Newton County hire Harold Cooper as new county manager
COVINGTON — Newton County commissioners voted 3-2 Tuesday to hire Harold Cooper, the current human resources director in Henry County, as the new county manager.
Commissioners Stan Edwards, Demond Mason and Ronnie Cowan voted in favor of Cooper, with Alana Sanders and J.C. Henderson opposed. Prior to the vote to hire Cooper, Sanders made a motion to hire Lucinda Babers, who was the other finalist for the position. That vote failed along the same 3-2 split. Babers was a finalist for the same position last year.
In making her motion to hire Babers, Sanders said she had researched the applicant’s background and felt she was the most qualified candidate.
“I was impressed that she was the one that said it didn’t matter if she did a year-to-year contract,” said Sanders, “which lets me know she is ready to come in and work, that she’s not baffled by having just the one-year contract.”
As a bonus, Sanders said Babers also has grant writing experience.
After Sanders’ motion to hire Babers failed, Commissioner Cowan made a motion to hire Cooper, which was seconded by Mason.
During discussion, Sanders implied that Cooper had an inside track for the job, although she did not give specifics.
“Again, looking at the experience — nothing against Mr. Cooper — he only has HR experience,” said Sanders. “Also, I’m aware that some people have personal relationships, and directors. So that’s my only issue. Ms. Babers knows no one on this board. She can come into this county, non-biased, and move forward and work with every commissioner on this horseshoe evenly because she don’t know neither one of us. So we’re about to pass up something.
“And I heard in the community, whether it’s true or not, that y’all don’t want another educated Black woman,” she added. “I pray that that is not what’s happening today.”
Both Cooper and Babers are Black.
According to Newton County Human Resources Director Amanda Shoemaker, the county received 25 applications for the county manager job and seven candidates were interviewed before Cooper and Babers were identified by commissioners as the top two contenders.
If the county and Cooper come to terms on his contract, he will succeed Jarvis Sims, who was hired last year as an interim county manager. His contract was not renewed past March.
According to Cooper’s resume, he has served as Henry County’s HR director since 2019 where he, in conjunction with the county’s director of Financial Services, oversees a personnel budget of $167 million. He has also spearheaded two Classification and Compensation analyses and implementation of the Employee Policies and Procedures Manual.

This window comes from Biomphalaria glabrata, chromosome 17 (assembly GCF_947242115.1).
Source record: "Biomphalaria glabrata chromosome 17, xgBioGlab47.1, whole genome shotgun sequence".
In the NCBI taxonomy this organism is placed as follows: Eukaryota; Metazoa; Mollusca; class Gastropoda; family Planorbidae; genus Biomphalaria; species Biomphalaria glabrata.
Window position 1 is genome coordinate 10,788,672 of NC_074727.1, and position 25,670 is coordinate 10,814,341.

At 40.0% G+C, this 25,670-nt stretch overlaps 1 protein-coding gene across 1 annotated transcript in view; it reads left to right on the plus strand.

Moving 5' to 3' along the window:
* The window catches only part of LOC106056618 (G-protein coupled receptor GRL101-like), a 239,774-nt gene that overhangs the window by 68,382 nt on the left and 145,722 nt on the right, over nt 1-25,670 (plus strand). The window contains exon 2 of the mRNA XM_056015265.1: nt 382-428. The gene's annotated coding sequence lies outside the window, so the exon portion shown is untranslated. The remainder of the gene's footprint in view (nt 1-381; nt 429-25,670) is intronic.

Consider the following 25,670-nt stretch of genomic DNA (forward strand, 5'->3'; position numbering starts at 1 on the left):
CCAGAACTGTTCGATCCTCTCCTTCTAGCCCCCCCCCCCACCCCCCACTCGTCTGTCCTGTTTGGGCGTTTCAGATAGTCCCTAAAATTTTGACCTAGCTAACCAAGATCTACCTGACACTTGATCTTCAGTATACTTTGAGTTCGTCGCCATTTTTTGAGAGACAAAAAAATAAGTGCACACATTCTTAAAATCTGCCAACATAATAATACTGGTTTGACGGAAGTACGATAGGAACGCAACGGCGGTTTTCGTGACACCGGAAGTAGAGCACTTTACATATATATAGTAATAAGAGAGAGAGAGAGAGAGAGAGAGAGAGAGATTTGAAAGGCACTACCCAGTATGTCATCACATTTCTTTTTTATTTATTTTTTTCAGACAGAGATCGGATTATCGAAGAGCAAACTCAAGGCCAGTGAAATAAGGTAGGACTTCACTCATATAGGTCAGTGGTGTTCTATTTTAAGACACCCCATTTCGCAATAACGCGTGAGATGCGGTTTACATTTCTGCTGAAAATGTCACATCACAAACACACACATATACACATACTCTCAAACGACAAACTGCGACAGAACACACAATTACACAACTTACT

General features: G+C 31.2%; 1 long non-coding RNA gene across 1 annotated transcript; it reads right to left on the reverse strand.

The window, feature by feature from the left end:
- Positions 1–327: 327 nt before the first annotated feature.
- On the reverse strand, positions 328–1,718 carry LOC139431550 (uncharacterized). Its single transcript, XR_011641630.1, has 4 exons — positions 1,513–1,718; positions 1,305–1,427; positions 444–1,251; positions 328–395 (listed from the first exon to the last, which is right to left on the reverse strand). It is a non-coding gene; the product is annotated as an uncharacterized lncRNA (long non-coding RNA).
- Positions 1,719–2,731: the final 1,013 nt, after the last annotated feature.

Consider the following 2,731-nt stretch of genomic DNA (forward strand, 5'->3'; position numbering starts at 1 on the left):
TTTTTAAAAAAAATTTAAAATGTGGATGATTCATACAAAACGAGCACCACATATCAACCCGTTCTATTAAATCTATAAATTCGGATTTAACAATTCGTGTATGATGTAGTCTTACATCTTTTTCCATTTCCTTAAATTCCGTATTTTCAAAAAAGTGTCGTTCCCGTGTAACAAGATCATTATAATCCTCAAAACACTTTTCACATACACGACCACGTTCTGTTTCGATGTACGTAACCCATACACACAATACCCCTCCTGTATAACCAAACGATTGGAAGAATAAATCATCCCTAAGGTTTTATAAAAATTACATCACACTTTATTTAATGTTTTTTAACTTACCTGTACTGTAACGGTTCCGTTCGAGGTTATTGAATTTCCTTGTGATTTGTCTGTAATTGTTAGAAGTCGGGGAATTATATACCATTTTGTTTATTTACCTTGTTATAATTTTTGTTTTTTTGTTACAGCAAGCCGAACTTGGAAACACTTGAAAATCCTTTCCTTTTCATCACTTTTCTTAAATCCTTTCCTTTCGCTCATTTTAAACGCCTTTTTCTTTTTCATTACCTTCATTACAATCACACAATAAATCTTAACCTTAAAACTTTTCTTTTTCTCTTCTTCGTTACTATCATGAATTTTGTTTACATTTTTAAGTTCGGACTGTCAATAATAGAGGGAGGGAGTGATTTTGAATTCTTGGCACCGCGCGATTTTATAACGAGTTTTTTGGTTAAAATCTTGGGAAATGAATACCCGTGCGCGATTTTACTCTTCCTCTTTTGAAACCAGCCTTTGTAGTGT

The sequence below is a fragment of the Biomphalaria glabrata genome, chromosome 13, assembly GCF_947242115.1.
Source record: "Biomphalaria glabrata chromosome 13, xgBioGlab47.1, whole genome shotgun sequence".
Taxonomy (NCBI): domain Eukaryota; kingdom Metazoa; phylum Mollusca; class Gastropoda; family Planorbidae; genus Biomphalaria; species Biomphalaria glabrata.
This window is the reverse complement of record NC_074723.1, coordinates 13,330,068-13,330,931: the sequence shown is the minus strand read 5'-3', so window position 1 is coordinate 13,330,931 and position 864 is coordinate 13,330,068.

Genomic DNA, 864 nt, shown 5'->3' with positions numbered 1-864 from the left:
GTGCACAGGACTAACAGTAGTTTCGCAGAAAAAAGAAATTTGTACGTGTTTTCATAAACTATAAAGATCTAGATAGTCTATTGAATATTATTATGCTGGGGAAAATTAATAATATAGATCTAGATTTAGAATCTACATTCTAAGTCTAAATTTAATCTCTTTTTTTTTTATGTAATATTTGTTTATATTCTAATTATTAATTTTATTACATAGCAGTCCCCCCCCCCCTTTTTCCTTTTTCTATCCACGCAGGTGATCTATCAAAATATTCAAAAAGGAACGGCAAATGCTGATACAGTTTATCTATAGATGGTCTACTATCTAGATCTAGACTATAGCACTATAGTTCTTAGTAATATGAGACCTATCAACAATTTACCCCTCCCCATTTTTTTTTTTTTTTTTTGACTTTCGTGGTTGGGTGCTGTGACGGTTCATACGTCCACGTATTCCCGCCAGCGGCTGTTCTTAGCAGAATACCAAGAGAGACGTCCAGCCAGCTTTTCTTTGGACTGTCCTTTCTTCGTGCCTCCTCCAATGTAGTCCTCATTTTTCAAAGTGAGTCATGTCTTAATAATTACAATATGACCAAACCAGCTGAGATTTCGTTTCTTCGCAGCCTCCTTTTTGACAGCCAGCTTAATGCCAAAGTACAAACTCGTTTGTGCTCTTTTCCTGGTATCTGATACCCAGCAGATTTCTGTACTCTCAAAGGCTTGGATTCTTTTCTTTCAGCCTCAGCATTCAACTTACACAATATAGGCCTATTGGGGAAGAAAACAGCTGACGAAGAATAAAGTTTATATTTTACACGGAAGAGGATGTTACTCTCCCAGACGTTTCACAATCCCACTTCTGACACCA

Prior to becoming HR director in Henry, Cooper served as assistant director of HR in the county, deputy HR director/employee relations manager for the Georgia Department of Juvenile Justice and as a special agent in charge for the Georgia Department of Human Services, employee relations officer for Atlanta Public Schools.
“With the majority of my leadership experience in the government sector, I believe I am ready to take on the duties of a county manager,” Cooper wrote in his application letter. “A servant leader, coupled with a strong network of professional and educational attributes, my vision for Newton County lies in bridging the workforce and the community.”
Cooper earned a bachelor of science degree in psychology from Morris Brown College and a master’s degree of science in public administration from Saint Thomas University. He holds a mediation certification through the Georgia Commission of Dispute Resolution. His HR experience includes management and supervision of employment and training divisions, employee relations, policy and performance management programs, EEO, HR legal and regulatory compliance programs.
Babers is currently deputy mayor for operations and infrastructure for Washington, D.C., and previously served as the deputy director of the D.C. Department of Motor Vehicles.
In her application letter, Babers said that in her position with the Office of the Deputy Mayor for Operations and Infrastructure she has overseen 3,372 employee positions, $651 million in operating funds, and $1.97 billion in capital funding. “... DMOI agencies consistently operate within budget while collecting over $500 million in revenue for the city,” she wrote. “Therefore, my skills would also benefit Newton County’s outcomes which require financial expertise and business acumen.”